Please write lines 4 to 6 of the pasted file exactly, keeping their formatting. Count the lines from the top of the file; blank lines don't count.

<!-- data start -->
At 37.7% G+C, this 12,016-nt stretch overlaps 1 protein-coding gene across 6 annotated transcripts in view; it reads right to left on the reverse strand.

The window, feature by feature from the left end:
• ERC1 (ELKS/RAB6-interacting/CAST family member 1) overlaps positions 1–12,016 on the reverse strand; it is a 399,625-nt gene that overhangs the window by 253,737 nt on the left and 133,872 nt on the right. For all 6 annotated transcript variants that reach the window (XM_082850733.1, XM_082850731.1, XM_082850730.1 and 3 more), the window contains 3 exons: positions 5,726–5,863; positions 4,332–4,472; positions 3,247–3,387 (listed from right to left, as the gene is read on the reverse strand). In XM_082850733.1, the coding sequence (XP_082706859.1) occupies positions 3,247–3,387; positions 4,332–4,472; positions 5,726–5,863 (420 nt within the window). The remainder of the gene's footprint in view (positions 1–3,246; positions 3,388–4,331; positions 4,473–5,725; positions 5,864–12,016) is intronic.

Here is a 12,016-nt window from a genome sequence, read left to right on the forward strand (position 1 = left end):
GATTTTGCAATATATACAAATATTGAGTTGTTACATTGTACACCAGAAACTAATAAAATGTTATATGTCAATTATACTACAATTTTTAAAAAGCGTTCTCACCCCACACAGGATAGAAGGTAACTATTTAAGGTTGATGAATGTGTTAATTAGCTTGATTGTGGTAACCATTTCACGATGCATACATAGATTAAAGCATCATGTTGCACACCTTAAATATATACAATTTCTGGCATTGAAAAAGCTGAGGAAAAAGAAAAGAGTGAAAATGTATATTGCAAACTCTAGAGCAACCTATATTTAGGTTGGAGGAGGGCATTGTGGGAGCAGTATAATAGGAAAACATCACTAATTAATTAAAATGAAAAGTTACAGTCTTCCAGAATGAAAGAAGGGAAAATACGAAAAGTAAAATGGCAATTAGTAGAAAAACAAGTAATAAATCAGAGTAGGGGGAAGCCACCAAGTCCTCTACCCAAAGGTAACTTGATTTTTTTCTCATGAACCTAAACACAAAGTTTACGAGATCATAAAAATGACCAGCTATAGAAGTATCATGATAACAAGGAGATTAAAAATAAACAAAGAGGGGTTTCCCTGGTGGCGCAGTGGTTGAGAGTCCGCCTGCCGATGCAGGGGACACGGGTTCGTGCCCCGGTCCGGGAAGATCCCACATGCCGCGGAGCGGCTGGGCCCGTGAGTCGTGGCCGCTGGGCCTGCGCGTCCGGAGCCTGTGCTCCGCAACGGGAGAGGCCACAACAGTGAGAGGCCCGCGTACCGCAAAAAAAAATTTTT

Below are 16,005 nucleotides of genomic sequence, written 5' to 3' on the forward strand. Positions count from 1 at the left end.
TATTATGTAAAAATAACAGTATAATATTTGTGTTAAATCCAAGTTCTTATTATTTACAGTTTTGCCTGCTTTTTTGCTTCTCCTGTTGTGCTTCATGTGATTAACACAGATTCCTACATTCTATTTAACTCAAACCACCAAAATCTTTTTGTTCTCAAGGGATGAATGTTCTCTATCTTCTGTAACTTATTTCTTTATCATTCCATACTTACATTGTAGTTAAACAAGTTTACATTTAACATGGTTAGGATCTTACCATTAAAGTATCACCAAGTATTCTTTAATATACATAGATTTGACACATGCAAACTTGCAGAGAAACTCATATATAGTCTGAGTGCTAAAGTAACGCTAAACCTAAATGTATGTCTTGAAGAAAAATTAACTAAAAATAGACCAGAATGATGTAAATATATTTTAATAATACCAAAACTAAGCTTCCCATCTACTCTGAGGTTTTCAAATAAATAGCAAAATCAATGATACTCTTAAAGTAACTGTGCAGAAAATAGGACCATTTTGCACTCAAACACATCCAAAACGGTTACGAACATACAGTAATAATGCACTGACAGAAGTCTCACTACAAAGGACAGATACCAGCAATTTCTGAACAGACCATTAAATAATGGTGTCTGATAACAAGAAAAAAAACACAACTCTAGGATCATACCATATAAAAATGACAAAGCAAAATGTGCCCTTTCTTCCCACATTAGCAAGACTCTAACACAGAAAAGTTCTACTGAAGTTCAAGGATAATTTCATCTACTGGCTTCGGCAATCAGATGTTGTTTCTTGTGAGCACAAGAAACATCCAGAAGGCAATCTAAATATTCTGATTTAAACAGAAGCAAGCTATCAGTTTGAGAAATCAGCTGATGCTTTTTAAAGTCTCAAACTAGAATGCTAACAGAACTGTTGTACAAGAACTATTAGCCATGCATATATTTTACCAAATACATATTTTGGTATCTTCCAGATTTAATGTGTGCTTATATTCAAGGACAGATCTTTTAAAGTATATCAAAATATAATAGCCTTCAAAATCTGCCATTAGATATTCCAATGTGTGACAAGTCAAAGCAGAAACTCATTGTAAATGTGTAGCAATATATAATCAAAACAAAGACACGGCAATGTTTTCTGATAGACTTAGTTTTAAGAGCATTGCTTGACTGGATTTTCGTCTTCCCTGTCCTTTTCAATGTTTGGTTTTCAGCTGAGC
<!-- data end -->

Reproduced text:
Here is a 12,016-nt window from a genome sequence, read left to right on the forward strand (position 1 = left end):
GATTTTGCAATATATACAAATATTGAGTTGTTACATTGTACACCAGAAACTAATAAAATGTTATATGTCAATTATACTACAATTTTTAAAAAGCGTTCTCACCCCACACAGGATAGAAGGTAACTATTTAAGGTTGATGAATGTGTTAATTAGCTTGATTGTGGTAACCATTTCACGATGCATACATAGATTAAAGCATCATGTTGCACACCTTAAATATATACAATTTCTGGCATTGAAAAAGCTGAGGAAAAAGAAAAGAGTGAAAATGTATATTGCAAACTCTAGAGCAACCTATATTTAGGTTGGAGGAGGGCATTGTGGGAGCAGTATAATAGGAAAACATCACTAATTAATTAAAATGAAAAGTTACAGTCTTCCAGAATGAAAGAAGGGAAAATACGAAAAGTAAAATGGCAATTAGTAGAAAAACAAGTAATAAATCAGAGTAGGGGGAAGCCACCAAGTCCTCTACCCAAAGGTAACTTGATTTTTTTCTCATGAACCTAAACACAAAGTTTACGAGATCATAAAAATGACCAGCTATAGAAGTATCATGATAACAAGGAGATTAAAAATAAACAAAGAGGGGTTTCCCTGGTGGCGCAGTGGTTGAGAGTCCGCCTGCCGATGCAGGGGACACGGGTTCGTGCCCCGGTCCGGGAAGATCCCACATGCCGCGGAGCGGCTGGGCCCGTGAGTCGTGGCCGCTGGGCCTGCGCGTCCGGAGCCTGTGCTCCGCAACGGGAGAGGCCACAACAGTGAGAGGCCCGCGTACCGCAAAAAAAAATTTTT

Below are 16,005 nucleotides of genomic sequence, written 5' to 3' on the forward strand. Positions count from 1 at the left end.